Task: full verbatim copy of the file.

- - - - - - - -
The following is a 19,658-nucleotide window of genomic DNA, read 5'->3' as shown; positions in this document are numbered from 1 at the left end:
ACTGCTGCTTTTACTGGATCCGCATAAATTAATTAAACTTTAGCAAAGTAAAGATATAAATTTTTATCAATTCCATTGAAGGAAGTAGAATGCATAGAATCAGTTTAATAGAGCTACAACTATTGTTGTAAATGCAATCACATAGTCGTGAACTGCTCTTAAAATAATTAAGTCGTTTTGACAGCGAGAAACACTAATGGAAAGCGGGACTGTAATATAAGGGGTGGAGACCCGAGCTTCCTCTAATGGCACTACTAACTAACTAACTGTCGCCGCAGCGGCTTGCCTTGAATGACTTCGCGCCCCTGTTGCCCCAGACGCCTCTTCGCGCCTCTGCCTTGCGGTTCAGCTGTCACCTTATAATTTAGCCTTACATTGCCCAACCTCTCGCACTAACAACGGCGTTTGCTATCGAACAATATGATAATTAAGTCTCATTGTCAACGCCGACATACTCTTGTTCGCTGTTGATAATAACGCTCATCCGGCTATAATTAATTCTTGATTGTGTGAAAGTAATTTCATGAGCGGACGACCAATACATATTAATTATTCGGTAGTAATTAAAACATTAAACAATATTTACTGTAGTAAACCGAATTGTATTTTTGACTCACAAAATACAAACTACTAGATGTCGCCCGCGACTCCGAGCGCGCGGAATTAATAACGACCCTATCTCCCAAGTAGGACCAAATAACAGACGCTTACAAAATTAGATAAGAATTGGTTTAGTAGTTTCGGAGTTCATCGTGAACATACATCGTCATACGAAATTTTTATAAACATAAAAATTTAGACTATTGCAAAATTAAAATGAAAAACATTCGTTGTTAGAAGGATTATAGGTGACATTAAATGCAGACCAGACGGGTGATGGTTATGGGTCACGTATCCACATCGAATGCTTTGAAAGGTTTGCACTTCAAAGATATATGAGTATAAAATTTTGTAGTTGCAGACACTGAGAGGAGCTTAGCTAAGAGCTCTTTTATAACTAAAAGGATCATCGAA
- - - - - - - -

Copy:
The following is a 19,658-nucleotide window of genomic DNA, read 5'->3' as shown; positions in this document are numbered from 1 at the left end:
ACTGCTGCTTTTACTGGATCCGCATAAATTAATTAAACTTTAGCAAAGTAAAGATATAAATTTTTATCAATTCCATTGAAGGAAGTAGAATGCATAGAATCAGTTTAATAGAGCTACAACTATTGTTGTAAATGCAATCACATAGTCGTGAACTGCTCTTAAAATAATTAAGTCGTTTTGACAGCGAGAAACACTAATGGAAAGCGGGACTGTAATATAAGGGGTGGAGACCCGAGCTTCCTCTAATGGCACTACTAACTAACTAACTGTCGCCGCAGCGGCTTGCCTTGAATGACTTCGCGCCCCTGTTGCCCCAGACGCCTCTTCGCGCCTCTGCCTTGCGGTTCAGCTGTCACCTTATAATTTAGCCTTACATTGCCCAACCTCTCGCACTAACAACGGCGTTTGCTATCGAACAATATGATAATTAAGTCTCATTGTCAACGCCGACATACTCTTGTTCGCTGTTGATAATAACGCTCATCCGGCTATAATTAATTCTTGATTGTGTGAAAGTAATTTCATGAGCGGACGACCAATACATATTAATTATTCGGTAGTAATTAAAACATTAAACAATATTTACTGTAGTAAACCGAATTGTATTTTTGACTCACAAAATACAAACTACTAGATGTCGCCCGCGACTCCGAGCGCGCGGAATTAATAACGACCCTATCTCCCAAGTAGGACCAAATAACAGACGCTTACAAAATTAGATAAGAATTGGTTTAGTAGTTTCGGAGTTCATCGTGAACATACATCGTCATACGAAATTTTTATAAACATAAAAATTTAGACTATTGCAAAATTAAAATGAAAAACATTCGTTGTTAGAAGGATTATAGGTGACATTAAATGCAGACCAGACGGGTGATGGTTATGGGTCACGTATCCACATCGAATGCTTTGAAAGGTTTGCACTTCAAAGATATATGAGTATAAAATTTTGTAGTTGCAGACACTGAGAGGAGCTTAGCTAAGAGCTCTTTTATAACTAAAAGGATCATCGAA